- The Chevy Corvette ZR1 is the most powerful Vette General Motors has ever produced.
- The 755-horsepower ZR1 is surprisingly easy to drive on public roads, but the car has the kind of specs that enable it to shame supercars on a race track.
- I was staggered by the ZR1’s power, but I actually found it pleasing for slo-mo cruising.
If there’s any true substance to all the rumors and spy-shoots flying around the internet, the next-generation of the Chevy Corvette — a car that’s been in continuous production since 1953 — will not have the engine up front where it belongs but rather in the middle.
This will make for a better race car — Corvette Racing has been notching prestigious victories for years — but if the motor moves, the eighth-generation Vette will be a whole new ball game.
Things change and there’s no point in defying progress. But until the new Vette arrives, we have a bevy of gen-seven Vettes to enjoy.
There’s the magnificent Stingray, Business Insider’s 2014 Car of the Year. Then the Grand Sport, in my view the best bang for the buck in sports cars on planet Earth. For the fearless, there’s the beastly Z06, Bowling Green’s version of a supercar.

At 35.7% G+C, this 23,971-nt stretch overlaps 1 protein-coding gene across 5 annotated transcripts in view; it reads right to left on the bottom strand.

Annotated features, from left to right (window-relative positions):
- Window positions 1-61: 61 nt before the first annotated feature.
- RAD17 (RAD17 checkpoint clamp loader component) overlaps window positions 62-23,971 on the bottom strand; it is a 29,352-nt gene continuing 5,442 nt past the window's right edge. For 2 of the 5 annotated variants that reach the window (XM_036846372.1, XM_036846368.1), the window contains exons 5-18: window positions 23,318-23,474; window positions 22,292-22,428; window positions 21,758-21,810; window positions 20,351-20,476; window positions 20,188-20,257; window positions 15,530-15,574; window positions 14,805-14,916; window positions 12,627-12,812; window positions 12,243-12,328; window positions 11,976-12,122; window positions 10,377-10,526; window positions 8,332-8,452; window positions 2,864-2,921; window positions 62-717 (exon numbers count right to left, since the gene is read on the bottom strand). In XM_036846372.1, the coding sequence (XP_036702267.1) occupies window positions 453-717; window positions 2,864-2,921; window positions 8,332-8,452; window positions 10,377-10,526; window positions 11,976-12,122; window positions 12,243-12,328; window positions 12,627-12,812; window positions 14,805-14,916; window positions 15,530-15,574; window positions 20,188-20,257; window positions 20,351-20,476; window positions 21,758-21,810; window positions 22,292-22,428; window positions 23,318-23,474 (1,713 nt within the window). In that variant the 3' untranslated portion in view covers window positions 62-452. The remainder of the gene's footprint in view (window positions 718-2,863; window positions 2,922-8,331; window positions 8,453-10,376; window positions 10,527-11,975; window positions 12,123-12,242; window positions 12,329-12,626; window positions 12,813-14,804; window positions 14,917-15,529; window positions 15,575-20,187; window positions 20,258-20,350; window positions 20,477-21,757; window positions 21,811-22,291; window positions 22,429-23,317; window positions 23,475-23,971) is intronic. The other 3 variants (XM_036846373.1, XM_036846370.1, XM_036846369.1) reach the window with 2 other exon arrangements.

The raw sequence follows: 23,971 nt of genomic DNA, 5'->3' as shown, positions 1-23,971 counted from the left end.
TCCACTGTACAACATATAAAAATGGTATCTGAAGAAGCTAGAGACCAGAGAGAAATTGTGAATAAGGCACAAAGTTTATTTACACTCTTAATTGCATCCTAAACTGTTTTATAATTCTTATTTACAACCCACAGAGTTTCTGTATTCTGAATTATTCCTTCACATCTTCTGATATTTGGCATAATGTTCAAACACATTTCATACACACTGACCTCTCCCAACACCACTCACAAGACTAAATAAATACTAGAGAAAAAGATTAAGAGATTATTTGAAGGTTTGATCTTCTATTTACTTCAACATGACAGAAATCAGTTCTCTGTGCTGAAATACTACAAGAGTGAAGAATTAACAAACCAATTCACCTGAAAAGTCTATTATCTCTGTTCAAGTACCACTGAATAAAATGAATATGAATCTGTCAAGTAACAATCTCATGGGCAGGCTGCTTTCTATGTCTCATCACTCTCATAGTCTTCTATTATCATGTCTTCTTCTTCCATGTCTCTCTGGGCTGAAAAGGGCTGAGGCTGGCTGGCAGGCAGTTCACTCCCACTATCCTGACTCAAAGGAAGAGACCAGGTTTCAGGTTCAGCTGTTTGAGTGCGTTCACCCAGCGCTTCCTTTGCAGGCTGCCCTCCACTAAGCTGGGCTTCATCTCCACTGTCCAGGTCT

And finally, the ZR1. If the Z06 turns Corvette up to 11 with 650 horsepower, the ZR1 takes it to 111, or, 1,111, or just trashes the amplifier dials altogether and creates a white-hot supernova of noise and power. The same V8 engine that provides the Z06 with its epic output, when modified and ridiculously intensified, generates a near-comical 755 horsepower in the ZR1.
The ZR1 designation has come and gone in the Vette’s history, first arriving in a special package in 1970 on the third-generation car. There was a gen-four ZR1, but no gen-five version. Gen six also saw a ZR1. Gen seven has been around since 2014, but the ZR1 arrived for the 2019 model year.
The latest ZR1 isn’t for the faint of heart. If you don’t like huge rear carbon-fiber wings and low front aero technology, you might want to look elsewhere — like at the Stingray or the Grand Sport. I did not look elsewhere when on a week-long visit to the Motor City, Chevy kindly loaned me a roughly $137,000 2019 ZR1 to sample.
There was a surprise in store for me. Read on to find out what it was.
You could barely tell that the ZR1 was a handsome “Elkhart Lake Blue Metallic” when I picked it up at nighttime near the Detroit airport.
First challenge: Getting suitcase into the quite small truck — over the carbon-fiber wing. The trick? Load from the side!
I got my really good look at the ZR1 under ideal conditions, as the Michigan sun rose in the East.